Witnesses, first speaking to The New York Post, said the EMTs told employees at the eatery in downtown Brooklyn to call 911 and then left when they were asked to help Eutisha Revee Rennix, an employee who had collapsed.
An ambulance was called, and Rennix, 25, was taken to Long Island College Hospital, where she died a short time later. Her baby girl was too premature to survive. A message left for Rennix's mother Monday wasn't immediately returned.
Home telephone listings for Jackson and Green weren't available. A call Monday evening to the EMT's union office wasn't immediately returned.
Ritea said that all FDNY members "take an oath to assist others whenever they're in need of emergency medical care. It's their sworn duty."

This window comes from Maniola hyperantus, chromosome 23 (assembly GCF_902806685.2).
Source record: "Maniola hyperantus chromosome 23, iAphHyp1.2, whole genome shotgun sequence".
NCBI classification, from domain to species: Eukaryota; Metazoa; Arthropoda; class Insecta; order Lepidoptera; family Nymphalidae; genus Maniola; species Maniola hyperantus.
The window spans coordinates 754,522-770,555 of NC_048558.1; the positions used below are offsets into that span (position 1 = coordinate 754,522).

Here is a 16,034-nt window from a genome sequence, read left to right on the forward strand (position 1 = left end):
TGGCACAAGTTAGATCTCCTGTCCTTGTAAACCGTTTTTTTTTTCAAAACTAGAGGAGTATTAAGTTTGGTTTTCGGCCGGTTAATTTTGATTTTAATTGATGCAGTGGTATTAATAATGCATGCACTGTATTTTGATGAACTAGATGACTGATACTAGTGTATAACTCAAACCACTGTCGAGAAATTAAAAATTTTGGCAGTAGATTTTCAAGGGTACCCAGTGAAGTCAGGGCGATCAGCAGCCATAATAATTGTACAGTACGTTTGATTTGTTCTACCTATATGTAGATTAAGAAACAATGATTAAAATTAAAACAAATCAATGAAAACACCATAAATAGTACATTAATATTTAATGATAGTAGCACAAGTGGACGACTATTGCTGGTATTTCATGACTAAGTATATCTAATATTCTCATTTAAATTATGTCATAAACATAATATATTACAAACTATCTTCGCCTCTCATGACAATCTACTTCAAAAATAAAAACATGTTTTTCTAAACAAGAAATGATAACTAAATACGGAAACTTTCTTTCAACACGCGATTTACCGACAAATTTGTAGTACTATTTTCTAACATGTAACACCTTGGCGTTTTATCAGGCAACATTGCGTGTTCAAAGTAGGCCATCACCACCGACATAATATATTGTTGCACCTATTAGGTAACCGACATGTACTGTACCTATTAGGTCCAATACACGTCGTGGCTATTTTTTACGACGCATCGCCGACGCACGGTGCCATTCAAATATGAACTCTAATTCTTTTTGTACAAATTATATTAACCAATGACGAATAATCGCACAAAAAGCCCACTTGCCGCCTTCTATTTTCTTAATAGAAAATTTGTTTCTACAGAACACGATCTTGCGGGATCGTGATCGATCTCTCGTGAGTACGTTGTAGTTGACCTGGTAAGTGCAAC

A union spokesman said Monday that EMTs generally consider their jobs to be a 24-hour kind of thing.
"Our people tend to spring into action whether they're on duty, off duty, whatever they're doing," said Robert Ungar, spokesman for the Uniformed EMTS and Paramedics, FDNY.
The city's EMTs have a "very strong bond with the people of New York City that they serve," he said. "They view themselves as always being on duty."
He said the union was waiting to see what the results of the Fire Department's investigation would be.
"If there was unprofessional conduct by these EMTs, the union does not condone any type of conduct which in any way can harm members of the public," he said.
On Monday, Bloomberg repeated comments he made over the weekend criticizing the EMTs, saying refusing to help goes against human decency.
"There's no excuse whatsoever," he said.